A major point of debate is between realism, which holds that there are entities that exist independently of their mental perception and idealism, which holds that reality is mentally constructed or otherwise immaterial. Metaphysics deals with the topic of identity. Essence is the set of attributes that make an object what it fundamentally is and without which it loses its identity while accident is a property that the object has, without which the object can still retain its identity. Particulars are objects that are said to exist in space and time, as opposed to abstract objects, such as numbers, and universals, which are properties held by multiple particulars, such as redness or a gender. The type of existence, if any, of universals and abstract objects is an issue of debate.
Epistemology is the study of knowledge (Greek episteme). Epistemologists study the putative sources of knowledge, including intuition, a priori reason, memory, perceptual knowledge, self-knowledge and testimony. They also ask: What is truth? Is knowledge justified true belief? Are any beliefs justified? Putative knowledge includes propositional knowledge (knowledge that something is the case), know-how (knowledge of how to do something) and acquaintance (familiarity with someone or something). Epistemologists examine these and ask whether knowledge is really possible.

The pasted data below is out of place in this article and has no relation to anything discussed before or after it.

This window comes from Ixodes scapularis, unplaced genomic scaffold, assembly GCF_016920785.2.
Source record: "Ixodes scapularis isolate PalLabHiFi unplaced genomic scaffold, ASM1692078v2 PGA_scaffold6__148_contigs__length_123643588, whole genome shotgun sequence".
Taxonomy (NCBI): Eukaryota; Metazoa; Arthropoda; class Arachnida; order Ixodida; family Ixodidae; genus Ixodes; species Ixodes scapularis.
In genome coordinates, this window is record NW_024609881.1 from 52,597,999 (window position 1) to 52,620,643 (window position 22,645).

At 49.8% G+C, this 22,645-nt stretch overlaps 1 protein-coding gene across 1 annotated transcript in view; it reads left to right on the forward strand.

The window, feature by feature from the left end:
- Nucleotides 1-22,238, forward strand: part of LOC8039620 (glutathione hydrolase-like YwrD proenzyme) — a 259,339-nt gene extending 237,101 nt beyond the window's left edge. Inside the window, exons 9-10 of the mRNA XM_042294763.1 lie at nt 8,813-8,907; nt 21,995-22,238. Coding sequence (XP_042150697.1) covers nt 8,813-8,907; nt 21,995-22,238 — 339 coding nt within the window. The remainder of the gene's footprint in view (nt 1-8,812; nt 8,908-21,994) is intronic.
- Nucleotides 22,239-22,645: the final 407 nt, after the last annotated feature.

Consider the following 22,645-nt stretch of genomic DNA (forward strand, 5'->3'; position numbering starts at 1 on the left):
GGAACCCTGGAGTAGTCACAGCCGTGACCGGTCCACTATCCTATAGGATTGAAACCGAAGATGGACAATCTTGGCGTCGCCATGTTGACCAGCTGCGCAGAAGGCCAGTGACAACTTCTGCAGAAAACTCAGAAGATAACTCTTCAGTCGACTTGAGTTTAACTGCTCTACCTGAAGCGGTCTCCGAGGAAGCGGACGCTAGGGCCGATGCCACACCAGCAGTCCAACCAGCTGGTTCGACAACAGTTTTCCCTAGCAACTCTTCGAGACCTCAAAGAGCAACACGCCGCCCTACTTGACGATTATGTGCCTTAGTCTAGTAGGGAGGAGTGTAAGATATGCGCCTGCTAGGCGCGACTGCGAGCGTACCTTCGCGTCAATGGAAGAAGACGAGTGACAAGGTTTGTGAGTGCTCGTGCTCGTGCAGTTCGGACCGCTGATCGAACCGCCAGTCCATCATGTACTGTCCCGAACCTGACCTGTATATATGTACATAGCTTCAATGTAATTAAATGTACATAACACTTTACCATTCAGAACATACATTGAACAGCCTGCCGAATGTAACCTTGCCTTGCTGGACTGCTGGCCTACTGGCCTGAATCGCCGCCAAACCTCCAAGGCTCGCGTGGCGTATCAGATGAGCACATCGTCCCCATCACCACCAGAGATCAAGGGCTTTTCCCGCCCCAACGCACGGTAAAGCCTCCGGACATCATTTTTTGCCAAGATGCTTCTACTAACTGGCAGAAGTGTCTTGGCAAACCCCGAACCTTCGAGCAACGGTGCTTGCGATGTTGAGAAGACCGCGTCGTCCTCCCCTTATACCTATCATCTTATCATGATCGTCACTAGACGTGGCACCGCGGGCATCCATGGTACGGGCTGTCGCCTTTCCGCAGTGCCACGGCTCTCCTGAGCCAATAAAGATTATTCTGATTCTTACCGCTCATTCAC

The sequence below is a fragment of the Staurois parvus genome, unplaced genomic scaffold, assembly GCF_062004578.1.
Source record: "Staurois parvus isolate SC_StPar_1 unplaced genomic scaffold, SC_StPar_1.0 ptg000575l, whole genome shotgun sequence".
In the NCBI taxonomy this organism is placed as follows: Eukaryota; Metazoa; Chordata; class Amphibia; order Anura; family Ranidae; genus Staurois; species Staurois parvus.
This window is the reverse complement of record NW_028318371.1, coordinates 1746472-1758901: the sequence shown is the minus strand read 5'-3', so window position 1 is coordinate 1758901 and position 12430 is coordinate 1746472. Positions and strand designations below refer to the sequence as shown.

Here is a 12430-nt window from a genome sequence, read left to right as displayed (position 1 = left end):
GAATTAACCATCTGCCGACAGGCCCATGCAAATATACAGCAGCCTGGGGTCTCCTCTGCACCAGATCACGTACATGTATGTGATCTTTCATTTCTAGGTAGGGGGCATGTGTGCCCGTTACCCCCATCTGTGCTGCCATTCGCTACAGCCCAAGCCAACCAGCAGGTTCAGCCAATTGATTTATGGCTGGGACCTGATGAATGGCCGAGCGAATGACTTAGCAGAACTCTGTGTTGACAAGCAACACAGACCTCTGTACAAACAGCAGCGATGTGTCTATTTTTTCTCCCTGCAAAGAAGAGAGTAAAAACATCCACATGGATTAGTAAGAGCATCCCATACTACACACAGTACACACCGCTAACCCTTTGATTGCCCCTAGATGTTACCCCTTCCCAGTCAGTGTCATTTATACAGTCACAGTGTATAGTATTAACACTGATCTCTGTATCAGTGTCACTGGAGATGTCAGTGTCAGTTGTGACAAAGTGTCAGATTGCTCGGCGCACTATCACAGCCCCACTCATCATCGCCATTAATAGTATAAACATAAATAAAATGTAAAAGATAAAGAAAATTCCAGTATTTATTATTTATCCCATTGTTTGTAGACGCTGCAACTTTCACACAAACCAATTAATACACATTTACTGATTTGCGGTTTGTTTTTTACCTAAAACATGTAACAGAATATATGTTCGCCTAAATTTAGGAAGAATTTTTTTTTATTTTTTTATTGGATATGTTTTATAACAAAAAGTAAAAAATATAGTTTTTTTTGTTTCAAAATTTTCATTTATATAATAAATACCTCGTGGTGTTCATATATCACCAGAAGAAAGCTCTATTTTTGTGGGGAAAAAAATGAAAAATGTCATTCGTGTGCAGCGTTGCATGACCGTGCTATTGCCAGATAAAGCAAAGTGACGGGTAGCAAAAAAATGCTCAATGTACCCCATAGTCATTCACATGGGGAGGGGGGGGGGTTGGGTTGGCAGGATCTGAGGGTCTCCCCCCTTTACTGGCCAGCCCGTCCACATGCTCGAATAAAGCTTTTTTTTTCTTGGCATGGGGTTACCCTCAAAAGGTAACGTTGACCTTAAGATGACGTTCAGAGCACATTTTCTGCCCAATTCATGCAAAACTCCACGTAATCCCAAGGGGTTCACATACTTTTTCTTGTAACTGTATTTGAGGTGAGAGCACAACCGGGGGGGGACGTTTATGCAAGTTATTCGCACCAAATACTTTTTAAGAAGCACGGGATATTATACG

Skepticism is the position which doubts claims to knowledge. The regress argument, a fundamental problem in epistemology, occurs when, in order to completely prove any statement, its justification itself needs to be supported by another justification. This chain can go on forever, called infinitism, it can eventually rely on basic beliefs that are left unproven, called foundationalism, or it can go in a circle so that a statement is included in its own chain of justification, called coherentism.
Rationalism is the emphasis on reasoning as a source of knowledge. It is associated with a priori knowledge, which is independent of experience, such as math and logical deduction. Empiricism is the emphasis on observational evidence via sensory experience as the source of knowledge.
Among the numerous topics within metaphysics and epistemology, broadly construed are:
- Philosophy of language explores the nature, the origins and the use of language.
- Philosophy of mind explores the nature of the mind and its relationship to the body. It is typified by disputes between dualism and materialism. In recent years this branch has become related to cognitive science.
- Philosophy of human nature analyzes the unique characteristics of human beings, such as rationality, politics and culture.
- Metaphilosophy explores the aims of philosophy, its boundaries and its methods.